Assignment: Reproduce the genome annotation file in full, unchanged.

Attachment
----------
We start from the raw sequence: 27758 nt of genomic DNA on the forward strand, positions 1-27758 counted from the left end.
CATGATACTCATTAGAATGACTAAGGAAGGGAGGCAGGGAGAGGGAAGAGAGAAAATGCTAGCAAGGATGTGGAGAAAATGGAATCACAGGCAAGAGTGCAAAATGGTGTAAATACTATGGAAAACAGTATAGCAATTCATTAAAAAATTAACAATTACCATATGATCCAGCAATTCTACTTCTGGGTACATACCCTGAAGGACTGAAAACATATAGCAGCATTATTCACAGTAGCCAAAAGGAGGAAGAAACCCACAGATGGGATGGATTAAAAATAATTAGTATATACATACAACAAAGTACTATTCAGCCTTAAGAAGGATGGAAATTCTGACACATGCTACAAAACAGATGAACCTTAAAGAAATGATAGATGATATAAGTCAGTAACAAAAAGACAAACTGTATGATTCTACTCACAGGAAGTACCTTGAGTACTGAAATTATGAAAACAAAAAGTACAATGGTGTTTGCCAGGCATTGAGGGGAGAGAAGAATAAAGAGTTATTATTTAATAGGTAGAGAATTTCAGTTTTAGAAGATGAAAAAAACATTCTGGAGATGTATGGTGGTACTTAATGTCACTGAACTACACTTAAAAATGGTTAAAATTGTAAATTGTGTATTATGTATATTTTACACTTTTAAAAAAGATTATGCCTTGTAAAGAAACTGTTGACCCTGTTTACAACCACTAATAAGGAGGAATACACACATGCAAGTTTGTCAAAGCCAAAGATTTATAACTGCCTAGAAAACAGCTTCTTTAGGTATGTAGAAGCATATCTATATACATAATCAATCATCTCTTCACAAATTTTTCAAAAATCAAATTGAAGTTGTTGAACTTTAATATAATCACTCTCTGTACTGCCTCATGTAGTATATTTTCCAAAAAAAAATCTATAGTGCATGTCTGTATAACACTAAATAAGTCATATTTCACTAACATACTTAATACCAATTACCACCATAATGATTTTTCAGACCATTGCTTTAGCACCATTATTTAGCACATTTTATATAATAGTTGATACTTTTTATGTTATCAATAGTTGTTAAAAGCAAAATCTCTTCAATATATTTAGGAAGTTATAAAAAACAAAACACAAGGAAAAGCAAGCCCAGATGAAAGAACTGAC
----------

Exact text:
We start from the raw sequence: 27758 nt of genomic DNA on the forward strand, positions 1-27758 counted from the left end.
CATGATACTCATTAGAATGACTAAGGAAGGGAGGCAGGGAGAGGGAAGAGAGAAAATGCTAGCAAGGATGTGGAGAAAATGGAATCACAGGCAAGAGTGCAAAATGGTGTAAATACTATGGAAAACAGTATAGCAATTCATTAAAAAATTAACAATTACCATATGATCCAGCAATTCTACTTCTGGGTACATACCCTGAAGGACTGAAAACATATAGCAGCATTATTCACAGTAGCCAAAAGGAGGAAGAAACCCACAGATGGGATGGATTAAAAATAATTAGTATATACATACAACAAAGTACTATTCAGCCTTAAGAAGGATGGAAATTCTGACACATGCTACAAAACAGATGAACCTTAAAGAAATGATAGATGATATAAGTCAGTAACAAAAAGACAAACTGTATGATTCTACTCACAGGAAGTACCTTGAGTACTGAAATTATGAAAACAAAAAGTACAATGGTGTTTGCCAGGCATTGAGGGGAGAGAAGAATAAAGAGTTATTATTTAATAGGTAGAGAATTTCAGTTTTAGAAGATGAAAAAAACATTCTGGAGATGTATGGTGGTACTTAATGTCACTGAACTACACTTAAAAATGGTTAAAATTGTAAATTGTGTATTATGTATATTTTACACTTTTAAAAAAGATTATGCCTTGTAAAGAAACTGTTGACCCTGTTTACAACCACTAATAAGGAGGAATACACACATGCAAGTTTGTCAAAGCCAAAGATTTATAACTGCCTAGAAAACAGCTTCTTTAGGTATGTAGAAGCATATCTATATACATAATCAATCATCTCTTCACAAATTTTTCAAAAATCAAATTGAAGTTGTTGAACTTTAATATAATCACTCTCTGTACTGCCTCATGTAGTATATTTTCCAAAAAAAAATCTATAGTGCATGTCTGTATAACACTAAATAAGTCATATTTCACTAACATACTTAATACCAATTACCACCATAATGATTTTTCAGACCATTGCTTTAGCACCATTATTTAGCACATTTTATATAATAGTTGATACTTTTTATGTTATCAATAGTTGTTAAAAGCAAAATCTCTTCAATATATTTAGGAAGTTATAAAAAACAAAACACAAGGAAAAGCAAGCCCAGATGAAAGAACTGAC